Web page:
So the first Test is looming, and with it the onset of serious judgement for both coaches. Who would have guessed it a few years ago, the Lions playing Australia and two Kiwis are heading up the opposing sides? I know I am old school here, and I know the 'old fart' comment will now be directed at me, and fair enough, but there is a large part of me that regrets this scenario.
I would like the Lions head coach to speak with either the gentle lilt of the Irish, the gruff authority of the Scottish, the melodic tunes of a Welshman, or the plums of an Englishman! I am old fashioned like that. There I have said it. I have no issue with the coaching team being made up of talent from across the globe, but for me, the main man should be British.
Maybe the Aussies do not agree about their main man, but that is up to them, when playing them, I would like to hear the Aussie slur when listening to their head coach, and that is before any beer has been responsibly drunk!
It hit me this year (what an old fart I am) when England played Scotland. Instead of a David Sole type, a Finlay Calder warrior, we had an Aussie talking about what an England vs Scotland game meant to them! It was just all wrong, I want, I need to hear a Scottish growl, to hear that passion, that fervour to beat England, and nothing against the Aussies, but that is not a time when I want to hear that Aussie twang!
There is also the issue of the Lions brand here, which is so treasured by so many, both from a playing point of view and a fans perspective. Both were confused, a polite phrase, by the Hong Kong saga. Was this a legitimate stop off en route, that worked from a physiological and rugby playing perspective, or was this a sponsor's request? All the right noises were made by coaches and players alike in alignment to the first reason, in public anyway. But what message did it send out to the fans and rugby followers with a far from full stadium and breaks in play to safe guard the players from dehydrations - surely precisely the start to a tour the medical team would have insisted upon!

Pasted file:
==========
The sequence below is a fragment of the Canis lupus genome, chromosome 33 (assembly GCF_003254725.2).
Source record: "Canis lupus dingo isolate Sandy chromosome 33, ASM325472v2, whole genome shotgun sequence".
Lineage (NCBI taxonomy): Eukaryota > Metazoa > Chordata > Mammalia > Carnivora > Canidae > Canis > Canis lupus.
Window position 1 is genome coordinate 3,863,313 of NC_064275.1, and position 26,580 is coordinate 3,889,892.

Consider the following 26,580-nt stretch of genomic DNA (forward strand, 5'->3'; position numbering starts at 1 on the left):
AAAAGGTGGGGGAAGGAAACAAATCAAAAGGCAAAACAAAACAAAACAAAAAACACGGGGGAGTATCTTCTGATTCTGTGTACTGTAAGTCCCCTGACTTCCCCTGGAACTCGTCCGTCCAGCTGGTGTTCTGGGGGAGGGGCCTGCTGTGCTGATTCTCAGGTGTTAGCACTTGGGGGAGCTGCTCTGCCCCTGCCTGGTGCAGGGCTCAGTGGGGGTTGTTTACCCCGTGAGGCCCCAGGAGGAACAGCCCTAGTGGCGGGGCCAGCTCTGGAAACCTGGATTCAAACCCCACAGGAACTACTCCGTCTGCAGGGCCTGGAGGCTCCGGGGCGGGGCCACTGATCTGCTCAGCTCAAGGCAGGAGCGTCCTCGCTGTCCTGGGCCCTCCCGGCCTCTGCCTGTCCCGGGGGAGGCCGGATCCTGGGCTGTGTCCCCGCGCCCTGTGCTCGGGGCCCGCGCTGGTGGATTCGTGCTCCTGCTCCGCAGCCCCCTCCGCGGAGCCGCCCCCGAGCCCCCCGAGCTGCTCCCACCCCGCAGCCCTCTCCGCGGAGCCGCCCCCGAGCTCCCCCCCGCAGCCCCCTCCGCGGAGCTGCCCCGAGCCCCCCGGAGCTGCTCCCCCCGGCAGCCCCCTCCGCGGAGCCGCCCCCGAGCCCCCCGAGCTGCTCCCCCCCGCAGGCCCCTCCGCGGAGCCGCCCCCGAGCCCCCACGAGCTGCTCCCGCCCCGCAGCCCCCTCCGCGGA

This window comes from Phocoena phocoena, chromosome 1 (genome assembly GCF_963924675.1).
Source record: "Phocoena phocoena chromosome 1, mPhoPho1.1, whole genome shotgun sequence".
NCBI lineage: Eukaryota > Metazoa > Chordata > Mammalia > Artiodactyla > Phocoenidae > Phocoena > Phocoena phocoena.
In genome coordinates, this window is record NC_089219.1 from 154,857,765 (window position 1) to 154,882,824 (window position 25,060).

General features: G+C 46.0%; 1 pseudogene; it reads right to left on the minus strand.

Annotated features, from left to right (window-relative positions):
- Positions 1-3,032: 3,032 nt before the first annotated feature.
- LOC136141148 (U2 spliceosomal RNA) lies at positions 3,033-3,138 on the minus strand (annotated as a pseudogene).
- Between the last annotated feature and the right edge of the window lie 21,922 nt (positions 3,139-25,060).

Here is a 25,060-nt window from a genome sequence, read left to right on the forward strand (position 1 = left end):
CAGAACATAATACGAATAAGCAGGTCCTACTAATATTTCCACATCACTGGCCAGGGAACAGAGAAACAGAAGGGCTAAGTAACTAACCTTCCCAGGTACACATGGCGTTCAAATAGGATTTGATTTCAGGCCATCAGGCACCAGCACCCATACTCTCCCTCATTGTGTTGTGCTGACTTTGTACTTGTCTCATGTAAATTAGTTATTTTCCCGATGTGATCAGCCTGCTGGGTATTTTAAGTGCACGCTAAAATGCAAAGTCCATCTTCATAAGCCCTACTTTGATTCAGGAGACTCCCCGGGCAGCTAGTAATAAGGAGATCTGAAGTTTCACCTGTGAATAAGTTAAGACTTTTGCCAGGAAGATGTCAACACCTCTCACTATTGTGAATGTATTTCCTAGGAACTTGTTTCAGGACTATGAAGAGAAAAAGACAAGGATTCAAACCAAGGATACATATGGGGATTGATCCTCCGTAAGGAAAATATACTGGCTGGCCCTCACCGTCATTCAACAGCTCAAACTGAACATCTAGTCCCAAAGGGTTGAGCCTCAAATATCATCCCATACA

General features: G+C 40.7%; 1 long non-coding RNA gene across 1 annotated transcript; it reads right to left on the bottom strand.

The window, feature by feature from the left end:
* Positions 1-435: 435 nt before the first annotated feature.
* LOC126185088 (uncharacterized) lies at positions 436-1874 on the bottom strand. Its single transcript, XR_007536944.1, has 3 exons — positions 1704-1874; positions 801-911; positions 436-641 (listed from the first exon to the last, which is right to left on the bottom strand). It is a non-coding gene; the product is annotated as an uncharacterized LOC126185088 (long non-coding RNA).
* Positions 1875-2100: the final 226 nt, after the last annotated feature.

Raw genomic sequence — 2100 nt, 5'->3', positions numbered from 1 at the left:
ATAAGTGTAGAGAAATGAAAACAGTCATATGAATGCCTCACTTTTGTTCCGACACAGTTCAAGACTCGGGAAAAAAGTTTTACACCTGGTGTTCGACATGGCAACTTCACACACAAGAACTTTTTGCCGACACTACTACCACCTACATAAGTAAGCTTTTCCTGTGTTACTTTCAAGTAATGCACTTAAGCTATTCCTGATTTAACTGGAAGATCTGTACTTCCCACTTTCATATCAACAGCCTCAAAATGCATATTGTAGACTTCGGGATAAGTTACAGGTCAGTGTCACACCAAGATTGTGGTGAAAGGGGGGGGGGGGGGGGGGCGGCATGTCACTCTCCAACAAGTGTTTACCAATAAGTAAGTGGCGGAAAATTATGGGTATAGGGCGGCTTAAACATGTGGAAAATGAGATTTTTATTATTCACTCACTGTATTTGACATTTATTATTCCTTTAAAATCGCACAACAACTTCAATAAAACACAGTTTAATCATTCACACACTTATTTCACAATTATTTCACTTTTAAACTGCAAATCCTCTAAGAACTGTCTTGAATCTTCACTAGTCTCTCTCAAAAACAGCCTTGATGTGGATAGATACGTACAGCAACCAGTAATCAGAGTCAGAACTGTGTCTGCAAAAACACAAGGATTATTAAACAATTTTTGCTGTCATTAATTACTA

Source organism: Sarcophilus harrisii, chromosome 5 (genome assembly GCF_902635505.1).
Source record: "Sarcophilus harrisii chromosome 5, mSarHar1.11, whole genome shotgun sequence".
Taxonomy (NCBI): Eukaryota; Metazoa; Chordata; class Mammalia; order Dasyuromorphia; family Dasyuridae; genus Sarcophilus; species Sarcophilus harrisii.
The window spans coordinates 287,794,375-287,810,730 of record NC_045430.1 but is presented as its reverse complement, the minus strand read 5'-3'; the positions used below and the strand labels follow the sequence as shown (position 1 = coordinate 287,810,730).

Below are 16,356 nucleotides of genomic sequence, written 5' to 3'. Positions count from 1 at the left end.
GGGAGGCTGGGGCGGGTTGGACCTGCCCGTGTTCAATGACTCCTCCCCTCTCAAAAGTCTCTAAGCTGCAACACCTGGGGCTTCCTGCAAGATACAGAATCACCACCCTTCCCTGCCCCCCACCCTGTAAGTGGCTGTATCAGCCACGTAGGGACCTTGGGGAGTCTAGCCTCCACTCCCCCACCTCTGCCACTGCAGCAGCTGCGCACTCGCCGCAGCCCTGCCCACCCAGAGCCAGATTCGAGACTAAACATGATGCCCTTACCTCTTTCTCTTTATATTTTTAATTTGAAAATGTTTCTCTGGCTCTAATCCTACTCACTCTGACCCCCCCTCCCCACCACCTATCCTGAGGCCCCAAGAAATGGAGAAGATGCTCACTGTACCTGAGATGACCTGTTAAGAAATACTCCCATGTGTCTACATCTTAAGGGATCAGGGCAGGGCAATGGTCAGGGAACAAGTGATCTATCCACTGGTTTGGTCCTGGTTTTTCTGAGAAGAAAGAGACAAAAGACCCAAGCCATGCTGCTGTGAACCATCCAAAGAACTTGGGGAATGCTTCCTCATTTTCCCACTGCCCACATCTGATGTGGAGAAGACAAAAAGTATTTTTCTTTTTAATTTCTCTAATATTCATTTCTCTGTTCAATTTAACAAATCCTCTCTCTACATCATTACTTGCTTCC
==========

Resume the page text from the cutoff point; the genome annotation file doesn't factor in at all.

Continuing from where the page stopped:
It is an obvious point, but surely great sponsorship is about enhancing sport, serving a brand such as the Lions, not about diverting it for your gain. And don't get me wrong, I am not saying this was the case in Hong Kong, as none of us knows the truth, but which ever reality it was, it is fair to say it was not a well thought through plan.
So accents, coaches' birth places and sponsors aside, looking at the two coaches situation, it would be fair to say, both have courted a fair amount of controversy. Deans has ignored the talent of Quade Cooper. Erratic as he might be at times, there is still no doubting how lethal he can be in opening up defences. And the question has to be asked, is it more about a personality clash than a straight assessment of skill? If it is down to personality, then the decision is wrong and a poor reflection on Deans.
And don't give me that "he is only human" line, or even, he is bad for team morale! If that is the case, how does he survive at the Reds? And survive, even flourish he certainly does. Deans has to divorce his own personal emotions, and select purely for the good of the Australian team.